The Ministry of Foreign Affairs said it would “seriously review the current exchanges and ties between Taiwan and the Philippines” after Manila deported 14 Taiwanese to China instead of to Taiwan.
Lawmakers are demanding that the nation’s representative to Manila be recalled to express Taiwan’s dissatisfaction with the Philippines’ handling of the deportation issue, but Minister of Foreign Affairs Timothy Yang (楊進添) said only that “all possible options are under consideration,” the Central News Agency said.
Ignoring the requests by the Economic and Cultural Office in Manila, the Philippine government sent the 14 Taiwanese and 10 Chinese detainees to China on a charter flight on Wednesday.
The individuals were arrested late last year on charges of cross-border fraud against Chinese nationals.
Yang was quoted as saying on Saturday that the Philippine government’s handling of the case was inappropriate, flawed and a violation of the jurisdiction principle of nationality.
“They did not heed our opinions at all,” Yang said, adding that the Philippine executive branch refused to release the Taiwanese suspects even after Taiwanese officials stationed in Manila and attorneys retained there had secured writs of habeas corpus issued by the Court of Appeals of the Philippines. “The Philippine government did not respect the legitimate rights of the suspects nor did it allow us the proper channels to fully state our position.”
After Taiwan lodged a strong protest over the issue on Wednesday, the Philippine government called a meeting the following day, which brought together Philippine President Benigno Aquino III, the justice minister and staff members of the Manila Economic and Cultural Office in Taipei to discuss response strategies.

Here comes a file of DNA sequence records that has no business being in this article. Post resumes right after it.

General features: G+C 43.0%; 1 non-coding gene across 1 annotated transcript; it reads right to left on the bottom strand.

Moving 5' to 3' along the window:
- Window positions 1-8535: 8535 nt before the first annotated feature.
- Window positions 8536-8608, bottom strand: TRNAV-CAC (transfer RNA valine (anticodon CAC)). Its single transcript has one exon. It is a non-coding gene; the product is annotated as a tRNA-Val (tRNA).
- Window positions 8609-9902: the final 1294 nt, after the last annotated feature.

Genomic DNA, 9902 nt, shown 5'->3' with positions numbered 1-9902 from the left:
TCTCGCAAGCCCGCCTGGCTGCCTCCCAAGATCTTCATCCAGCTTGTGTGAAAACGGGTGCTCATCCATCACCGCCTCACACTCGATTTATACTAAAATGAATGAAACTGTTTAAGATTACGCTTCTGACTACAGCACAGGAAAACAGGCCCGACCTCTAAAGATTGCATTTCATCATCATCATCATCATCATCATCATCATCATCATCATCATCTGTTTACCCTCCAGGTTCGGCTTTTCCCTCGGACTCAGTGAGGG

Reports from Manila said the government there is scheduled to issue a statement today on the dispute.
Although Taiwan’s government agencies have been closed since Wednesday for the Lunar New Year holiday, diplomatic officials have continued to work on the case over the past few days, Yang said.
China reportedly pressured the Philippines to deport all the suspects to Beijing under a bilateral extradition treaty because the case involved huge illegal profits and all of the victims were Chinese citizens.
Ministry of Foreign Affairs (MOFA) deputy spokesman Steve Shia (夏季昌) said Philippine officials have maintained contact with Taiwan’s representative in Manila.
Last week the ministry summoned Philippine Representative to Taiwan Antonio Basilio and his deputy, Carlo Aquino, to state Taiwan’s position on the issue.
Follow-up options, including the possible recall of Taiwan’s representative in Manila, will be decided after an overall review of the latest developments, Shia said.
The last time Taiwan recalled a diplomatic mission chief was in 2008 in a row with Japan over an investigative report on the sinking of a Taiwanese ship that had collided with a Japanese Coast Guard boat in the waters off the disputed Diaoyutai Islands (釣魚台).
ADDITIONAL REPORTING BY AFP
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